Alissia Canady is a black woman from Kansas City’s east side. In the crowded primary race for mayor last year — there were 11 candidates — she was the only woman of color.
Canady, who is 40, came in third. But don’t call that outcome a failure.
Quinton Lucas was one of Canady’s opponents in the primary race to be Kansas City’s mayor. Lucas ultimately won the election, and made Canady the chairperson of the very prominent Tax Increment Financing Commission.
Canady has had a full career, working full-time since she was a junior in high school. She's been an attorney, former city council member, former beauty salon owner.
We sat down with her to learn how her personal story connects with her work, starting with why she decided to make a change in her professional life.
JOHNSON: What made you decide to make the transition from working in the Jackson County Prosecutor’s office?
CANADY: The issues that they were dealing with, the high crime areas really wasn’t [about] crime. It was social and economic issues, dysfunctional families, high incidences of poverty, lack of access to basic needs and services, limited transportation options to get them to opportunities.
JOHNSON: What was it about working at AT&T right after high school that impacted your entrepreneurial spirit?
CANADY: Having being exposed to workers who had been displaced and found themselves in a situation where they didn’t know how to start over and they didn’t have four years to go back to school to get up their skillset to make comparable wages, gave perspective that I wouldn’t have otherwise had as an 18-, 19-year-old.
JOHNSON: What did you further learn about diversity from having attended law school at the University of South Dakota?
CANADY: This little African American girl from the east side of Kansas City moved to rural South Dakota for a period of time. And it was the best decision because while I’m very thankful for the law degree that’s on the wall and the professional accomplishments that come from that, I’m most appreciative for the social orientation I gained from being there.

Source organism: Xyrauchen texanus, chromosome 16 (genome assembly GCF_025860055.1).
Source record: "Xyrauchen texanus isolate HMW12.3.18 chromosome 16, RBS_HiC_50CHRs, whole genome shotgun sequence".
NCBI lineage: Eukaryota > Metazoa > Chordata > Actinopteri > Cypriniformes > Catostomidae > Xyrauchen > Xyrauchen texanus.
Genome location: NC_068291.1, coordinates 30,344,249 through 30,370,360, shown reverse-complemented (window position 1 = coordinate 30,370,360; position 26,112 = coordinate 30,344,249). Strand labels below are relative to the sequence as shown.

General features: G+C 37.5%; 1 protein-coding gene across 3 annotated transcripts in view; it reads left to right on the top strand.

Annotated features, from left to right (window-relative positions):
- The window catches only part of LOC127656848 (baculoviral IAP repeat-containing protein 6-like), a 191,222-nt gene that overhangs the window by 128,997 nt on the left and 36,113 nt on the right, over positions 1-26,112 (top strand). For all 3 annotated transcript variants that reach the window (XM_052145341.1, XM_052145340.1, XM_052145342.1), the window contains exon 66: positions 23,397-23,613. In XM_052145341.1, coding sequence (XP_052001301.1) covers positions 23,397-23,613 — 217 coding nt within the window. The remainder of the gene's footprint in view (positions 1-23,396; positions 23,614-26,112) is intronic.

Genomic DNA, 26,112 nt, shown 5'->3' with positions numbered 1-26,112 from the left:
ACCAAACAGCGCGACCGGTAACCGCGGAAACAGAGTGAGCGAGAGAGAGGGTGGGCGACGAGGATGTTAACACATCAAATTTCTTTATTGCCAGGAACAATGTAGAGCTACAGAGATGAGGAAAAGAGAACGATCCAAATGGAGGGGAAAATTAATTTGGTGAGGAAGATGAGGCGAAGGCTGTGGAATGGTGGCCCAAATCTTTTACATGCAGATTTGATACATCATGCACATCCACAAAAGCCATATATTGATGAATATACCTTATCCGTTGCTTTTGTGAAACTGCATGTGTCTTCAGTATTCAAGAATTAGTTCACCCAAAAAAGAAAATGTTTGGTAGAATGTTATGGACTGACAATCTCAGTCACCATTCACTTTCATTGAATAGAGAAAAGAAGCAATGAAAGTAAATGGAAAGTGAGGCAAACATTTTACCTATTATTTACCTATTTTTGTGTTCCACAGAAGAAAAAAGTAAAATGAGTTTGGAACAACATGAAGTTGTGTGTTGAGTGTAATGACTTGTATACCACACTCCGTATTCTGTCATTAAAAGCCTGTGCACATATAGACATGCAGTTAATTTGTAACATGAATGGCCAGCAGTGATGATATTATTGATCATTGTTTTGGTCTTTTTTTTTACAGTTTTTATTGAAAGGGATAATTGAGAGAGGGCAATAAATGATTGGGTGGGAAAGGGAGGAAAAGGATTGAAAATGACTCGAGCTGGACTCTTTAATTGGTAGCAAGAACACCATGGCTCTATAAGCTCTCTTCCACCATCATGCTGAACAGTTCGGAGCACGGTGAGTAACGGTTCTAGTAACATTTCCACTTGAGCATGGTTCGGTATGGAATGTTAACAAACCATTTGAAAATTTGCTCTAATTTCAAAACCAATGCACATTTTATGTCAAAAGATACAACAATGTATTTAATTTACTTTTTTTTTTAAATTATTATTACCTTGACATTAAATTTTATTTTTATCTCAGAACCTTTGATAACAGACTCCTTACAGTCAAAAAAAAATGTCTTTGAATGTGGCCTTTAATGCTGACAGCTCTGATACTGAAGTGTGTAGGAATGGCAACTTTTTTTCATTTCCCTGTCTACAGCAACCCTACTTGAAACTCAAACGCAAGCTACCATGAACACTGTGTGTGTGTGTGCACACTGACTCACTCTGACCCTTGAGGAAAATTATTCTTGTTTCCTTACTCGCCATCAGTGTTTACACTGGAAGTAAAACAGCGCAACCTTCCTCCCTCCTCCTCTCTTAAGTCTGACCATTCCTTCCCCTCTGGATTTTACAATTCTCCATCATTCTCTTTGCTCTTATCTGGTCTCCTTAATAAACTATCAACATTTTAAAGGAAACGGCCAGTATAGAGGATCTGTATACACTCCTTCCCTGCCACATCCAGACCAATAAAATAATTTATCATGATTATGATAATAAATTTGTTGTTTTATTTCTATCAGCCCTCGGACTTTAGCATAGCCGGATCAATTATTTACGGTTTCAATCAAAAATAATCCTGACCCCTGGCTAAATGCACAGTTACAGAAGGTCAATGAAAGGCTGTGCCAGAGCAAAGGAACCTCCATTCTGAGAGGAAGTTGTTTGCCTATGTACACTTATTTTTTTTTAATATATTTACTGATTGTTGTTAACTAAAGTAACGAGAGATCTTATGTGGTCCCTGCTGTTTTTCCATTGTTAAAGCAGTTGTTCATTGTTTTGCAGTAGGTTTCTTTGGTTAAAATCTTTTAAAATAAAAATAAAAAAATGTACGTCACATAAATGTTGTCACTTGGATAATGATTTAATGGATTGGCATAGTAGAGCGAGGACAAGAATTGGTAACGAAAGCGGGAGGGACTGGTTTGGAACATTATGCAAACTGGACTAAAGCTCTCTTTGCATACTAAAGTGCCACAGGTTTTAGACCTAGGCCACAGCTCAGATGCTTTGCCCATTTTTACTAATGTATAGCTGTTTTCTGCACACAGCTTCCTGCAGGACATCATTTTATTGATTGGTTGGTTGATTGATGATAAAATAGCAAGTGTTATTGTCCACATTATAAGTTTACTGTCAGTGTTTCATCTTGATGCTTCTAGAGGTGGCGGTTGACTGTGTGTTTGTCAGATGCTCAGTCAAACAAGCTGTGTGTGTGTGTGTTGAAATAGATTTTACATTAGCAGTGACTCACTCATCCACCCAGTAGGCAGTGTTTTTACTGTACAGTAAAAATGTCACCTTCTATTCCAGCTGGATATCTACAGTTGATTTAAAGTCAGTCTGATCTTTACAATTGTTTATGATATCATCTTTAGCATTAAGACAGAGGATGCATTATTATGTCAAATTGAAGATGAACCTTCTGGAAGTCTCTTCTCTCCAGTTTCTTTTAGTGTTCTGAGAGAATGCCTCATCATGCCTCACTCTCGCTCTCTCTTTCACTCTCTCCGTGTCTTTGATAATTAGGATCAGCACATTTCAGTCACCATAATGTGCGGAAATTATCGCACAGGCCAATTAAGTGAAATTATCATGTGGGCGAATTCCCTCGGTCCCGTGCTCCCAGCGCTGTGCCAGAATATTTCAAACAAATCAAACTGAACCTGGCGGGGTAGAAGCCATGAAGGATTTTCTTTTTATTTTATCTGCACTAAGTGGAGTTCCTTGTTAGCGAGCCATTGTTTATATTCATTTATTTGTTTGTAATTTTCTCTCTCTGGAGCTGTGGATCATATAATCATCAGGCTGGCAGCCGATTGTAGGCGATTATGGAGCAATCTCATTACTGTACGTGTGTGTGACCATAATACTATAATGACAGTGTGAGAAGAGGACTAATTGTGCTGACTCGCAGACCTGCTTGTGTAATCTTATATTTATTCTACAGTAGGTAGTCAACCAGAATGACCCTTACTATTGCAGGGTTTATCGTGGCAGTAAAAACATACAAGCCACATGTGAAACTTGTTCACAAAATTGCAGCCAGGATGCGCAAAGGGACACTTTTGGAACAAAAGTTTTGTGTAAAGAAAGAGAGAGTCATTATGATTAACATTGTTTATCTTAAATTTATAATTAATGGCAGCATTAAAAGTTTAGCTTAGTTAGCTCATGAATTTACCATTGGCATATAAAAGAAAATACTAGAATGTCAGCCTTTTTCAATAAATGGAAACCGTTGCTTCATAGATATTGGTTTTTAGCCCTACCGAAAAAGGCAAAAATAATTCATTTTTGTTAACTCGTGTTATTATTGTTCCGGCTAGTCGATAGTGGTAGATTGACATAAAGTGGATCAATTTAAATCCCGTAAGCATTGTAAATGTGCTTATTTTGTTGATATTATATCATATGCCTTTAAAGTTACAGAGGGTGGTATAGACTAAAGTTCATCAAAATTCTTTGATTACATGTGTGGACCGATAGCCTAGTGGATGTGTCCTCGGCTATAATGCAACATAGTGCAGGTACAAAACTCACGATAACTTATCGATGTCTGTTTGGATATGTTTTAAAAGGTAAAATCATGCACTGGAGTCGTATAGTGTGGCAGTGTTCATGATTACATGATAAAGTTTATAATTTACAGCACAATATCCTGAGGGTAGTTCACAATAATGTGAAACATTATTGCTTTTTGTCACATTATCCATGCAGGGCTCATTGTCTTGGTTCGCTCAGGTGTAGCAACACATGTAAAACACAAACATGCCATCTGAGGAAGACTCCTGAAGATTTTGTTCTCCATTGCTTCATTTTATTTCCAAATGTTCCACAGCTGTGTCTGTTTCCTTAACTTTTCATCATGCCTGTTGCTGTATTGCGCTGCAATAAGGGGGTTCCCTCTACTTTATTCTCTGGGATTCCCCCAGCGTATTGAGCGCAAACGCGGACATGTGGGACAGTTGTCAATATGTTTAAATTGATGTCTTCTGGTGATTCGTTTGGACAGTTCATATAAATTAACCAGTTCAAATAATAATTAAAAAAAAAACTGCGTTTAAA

JOHNSON: You were one of the Kansas City Council members in the minority when the vote came to change the name of Paseo to honor Dr. Martin Luther King Jr. Even though a vote reversed that council decision, do you feel your vote affected the city council primary?
CANADY: It’s hard to say, because I gained just as much support for my position from black and white residents as I did opposition.
JOHNSON: Is there another political office in your future?
CANADY: I’ve recently been approached by the state [Democratic] party asking me to consider a statewide seat. We’re pretty early in the discussions but I’m open to the idea. I’m excited and flattered as well but it has to make sense for me.
JOHNSON: You seem to have a very busy life. What helps you decompress?
CANADY: My baby girl Macie — my four-year-old Bichon. She’s such a joy. Public life and practice of law and all those things can be stressful. But Macie is just happy to see me whenever I show up. So she’s definitely one of the bright spots of my life.
Michelle Tyrene Johnson is a reporter at KCUR 89.3 and part of the public radio collaborative Sharing America, covering the intersection of race, identity and culture. This initiative, funded by the Corporation for Public Broadcasting, includes reporters in Kansas City, St. Louis, Hartford, Connecticut and Portland, Oregon. She can be contacted at email@example.com.